Cauz admitted that the company must work harder to keep its name in front of its potential audience. By moving entirely online, Britannica is taking on online giant Wikipedia, the free online encyclopedia written entirely by volunteers. Over the years, Britannica has changed the way it collects and edits information in a way that more closely resembles Wikipedia's community-driven effort. The online Britannica is constantly updated. It includes multimedia assets such as sound recordings and video. It provides a forum for users to contribute additions, which then get considered by in-house editors. It also solicits contributions from notable world figures, such as Bill Clinton, Desmond Tutu and Tony Hawk.
More than 85 percent of sales in the digital realm come from educational institutions, which buy bulk subscriptions for students. Over the next few years, however, Britannica wants to attract more general users for its apps and online services. "We have this as a challenge. Britannica is profitable in the educational market, but in the consumer space, we need to do more to make sure people have access to the encyclopedia," Cauz said. The company has estimated that each month people make between 1.2 billion and 1.5 billion search engine queries "for which Britannica would have the perfect answer," he said. To this end, the company is working with Google and other search engines to make its material more visible in search results.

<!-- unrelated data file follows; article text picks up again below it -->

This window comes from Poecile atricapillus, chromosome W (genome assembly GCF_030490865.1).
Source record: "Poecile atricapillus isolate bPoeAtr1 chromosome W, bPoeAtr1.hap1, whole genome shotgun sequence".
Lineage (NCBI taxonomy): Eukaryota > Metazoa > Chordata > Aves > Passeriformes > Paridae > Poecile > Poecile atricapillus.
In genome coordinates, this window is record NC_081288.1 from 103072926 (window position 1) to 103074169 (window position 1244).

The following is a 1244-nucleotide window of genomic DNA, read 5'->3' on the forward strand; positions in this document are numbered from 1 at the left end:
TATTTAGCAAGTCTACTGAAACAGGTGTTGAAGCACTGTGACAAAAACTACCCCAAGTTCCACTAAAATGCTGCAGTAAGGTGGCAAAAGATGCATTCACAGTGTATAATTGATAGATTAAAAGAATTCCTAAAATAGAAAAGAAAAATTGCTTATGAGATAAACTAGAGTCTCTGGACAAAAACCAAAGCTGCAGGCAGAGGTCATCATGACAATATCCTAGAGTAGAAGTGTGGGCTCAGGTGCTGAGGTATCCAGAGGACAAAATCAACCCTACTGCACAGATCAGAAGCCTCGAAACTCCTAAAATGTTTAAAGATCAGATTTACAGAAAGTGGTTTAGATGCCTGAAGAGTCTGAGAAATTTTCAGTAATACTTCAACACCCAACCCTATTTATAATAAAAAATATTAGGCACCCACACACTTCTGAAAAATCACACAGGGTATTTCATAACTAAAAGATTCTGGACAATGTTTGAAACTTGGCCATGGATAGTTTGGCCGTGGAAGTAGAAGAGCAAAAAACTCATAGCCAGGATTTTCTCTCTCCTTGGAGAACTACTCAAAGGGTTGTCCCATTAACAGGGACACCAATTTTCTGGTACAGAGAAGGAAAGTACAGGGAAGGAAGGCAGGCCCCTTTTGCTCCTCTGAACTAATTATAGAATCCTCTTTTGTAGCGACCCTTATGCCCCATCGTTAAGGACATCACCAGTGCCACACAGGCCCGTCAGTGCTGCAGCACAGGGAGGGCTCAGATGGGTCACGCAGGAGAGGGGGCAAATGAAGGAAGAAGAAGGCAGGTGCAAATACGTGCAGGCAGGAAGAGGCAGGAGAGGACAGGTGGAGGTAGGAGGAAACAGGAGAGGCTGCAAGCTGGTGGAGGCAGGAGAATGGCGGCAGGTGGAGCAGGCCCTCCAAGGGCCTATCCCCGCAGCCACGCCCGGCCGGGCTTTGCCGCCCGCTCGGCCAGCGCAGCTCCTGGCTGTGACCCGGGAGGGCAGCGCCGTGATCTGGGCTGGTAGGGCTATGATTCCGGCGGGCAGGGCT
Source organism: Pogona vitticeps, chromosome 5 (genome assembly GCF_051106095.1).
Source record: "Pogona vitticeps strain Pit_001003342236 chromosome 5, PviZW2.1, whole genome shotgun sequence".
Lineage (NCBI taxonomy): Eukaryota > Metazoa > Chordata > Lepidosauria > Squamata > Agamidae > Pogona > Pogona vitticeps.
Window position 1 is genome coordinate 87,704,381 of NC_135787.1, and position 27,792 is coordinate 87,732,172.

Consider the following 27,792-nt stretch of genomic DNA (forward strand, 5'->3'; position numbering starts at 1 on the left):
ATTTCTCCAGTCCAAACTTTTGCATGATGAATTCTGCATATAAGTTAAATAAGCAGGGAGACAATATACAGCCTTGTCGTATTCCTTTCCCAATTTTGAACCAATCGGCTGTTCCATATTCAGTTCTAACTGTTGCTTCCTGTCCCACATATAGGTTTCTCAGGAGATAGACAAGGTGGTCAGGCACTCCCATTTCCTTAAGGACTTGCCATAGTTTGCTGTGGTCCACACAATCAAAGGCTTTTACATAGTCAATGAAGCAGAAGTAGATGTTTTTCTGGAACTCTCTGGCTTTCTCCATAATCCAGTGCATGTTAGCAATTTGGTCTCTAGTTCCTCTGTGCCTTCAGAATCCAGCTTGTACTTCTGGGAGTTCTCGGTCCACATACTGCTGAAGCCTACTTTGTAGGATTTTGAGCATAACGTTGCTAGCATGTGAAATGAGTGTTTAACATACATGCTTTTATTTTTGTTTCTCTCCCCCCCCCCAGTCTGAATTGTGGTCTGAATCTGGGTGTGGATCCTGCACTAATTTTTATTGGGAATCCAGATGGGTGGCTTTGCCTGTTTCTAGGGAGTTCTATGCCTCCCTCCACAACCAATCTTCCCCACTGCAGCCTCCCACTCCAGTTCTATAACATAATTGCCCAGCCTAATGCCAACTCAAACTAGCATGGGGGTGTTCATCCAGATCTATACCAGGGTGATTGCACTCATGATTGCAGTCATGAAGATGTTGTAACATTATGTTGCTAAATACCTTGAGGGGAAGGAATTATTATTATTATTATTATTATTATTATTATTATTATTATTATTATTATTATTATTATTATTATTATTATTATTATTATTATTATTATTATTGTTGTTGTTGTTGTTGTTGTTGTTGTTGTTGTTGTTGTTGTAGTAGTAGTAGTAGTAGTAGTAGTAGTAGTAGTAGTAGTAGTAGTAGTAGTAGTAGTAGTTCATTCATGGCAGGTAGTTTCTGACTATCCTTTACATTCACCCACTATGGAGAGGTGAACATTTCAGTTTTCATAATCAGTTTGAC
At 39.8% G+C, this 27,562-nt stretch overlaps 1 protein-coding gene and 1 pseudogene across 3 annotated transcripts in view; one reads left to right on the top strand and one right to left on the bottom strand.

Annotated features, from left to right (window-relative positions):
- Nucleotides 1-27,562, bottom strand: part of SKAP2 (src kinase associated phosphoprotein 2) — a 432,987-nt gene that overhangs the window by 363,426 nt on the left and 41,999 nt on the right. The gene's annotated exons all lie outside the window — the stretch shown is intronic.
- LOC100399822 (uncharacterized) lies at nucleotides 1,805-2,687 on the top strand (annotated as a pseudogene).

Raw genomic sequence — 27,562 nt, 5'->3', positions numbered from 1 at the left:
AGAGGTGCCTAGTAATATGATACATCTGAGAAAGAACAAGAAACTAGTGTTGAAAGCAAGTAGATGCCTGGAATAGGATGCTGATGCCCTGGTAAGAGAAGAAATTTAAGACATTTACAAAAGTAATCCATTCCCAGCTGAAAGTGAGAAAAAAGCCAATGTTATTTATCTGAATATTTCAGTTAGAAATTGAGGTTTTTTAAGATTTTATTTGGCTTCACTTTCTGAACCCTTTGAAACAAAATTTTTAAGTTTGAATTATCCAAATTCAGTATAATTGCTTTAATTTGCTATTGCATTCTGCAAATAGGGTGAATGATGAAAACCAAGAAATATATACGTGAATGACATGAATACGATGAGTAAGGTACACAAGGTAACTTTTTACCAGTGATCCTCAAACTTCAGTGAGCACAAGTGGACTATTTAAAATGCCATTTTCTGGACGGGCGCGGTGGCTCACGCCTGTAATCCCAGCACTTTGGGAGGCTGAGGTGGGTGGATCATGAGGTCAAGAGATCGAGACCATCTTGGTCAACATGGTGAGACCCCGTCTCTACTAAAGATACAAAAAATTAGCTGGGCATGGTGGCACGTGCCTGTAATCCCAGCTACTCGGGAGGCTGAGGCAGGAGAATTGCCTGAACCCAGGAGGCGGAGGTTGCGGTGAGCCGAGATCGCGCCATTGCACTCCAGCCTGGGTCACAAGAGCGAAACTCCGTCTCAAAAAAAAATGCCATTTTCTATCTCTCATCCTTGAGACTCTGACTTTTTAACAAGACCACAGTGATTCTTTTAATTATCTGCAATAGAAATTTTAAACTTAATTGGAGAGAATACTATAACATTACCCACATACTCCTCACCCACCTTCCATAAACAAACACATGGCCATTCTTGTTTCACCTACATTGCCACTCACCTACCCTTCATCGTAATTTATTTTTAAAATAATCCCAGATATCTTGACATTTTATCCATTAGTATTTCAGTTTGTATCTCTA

To build awareness of the online offering, Britannica will also offer its entire online encyclopedia free for one week, beginning Wednesday.
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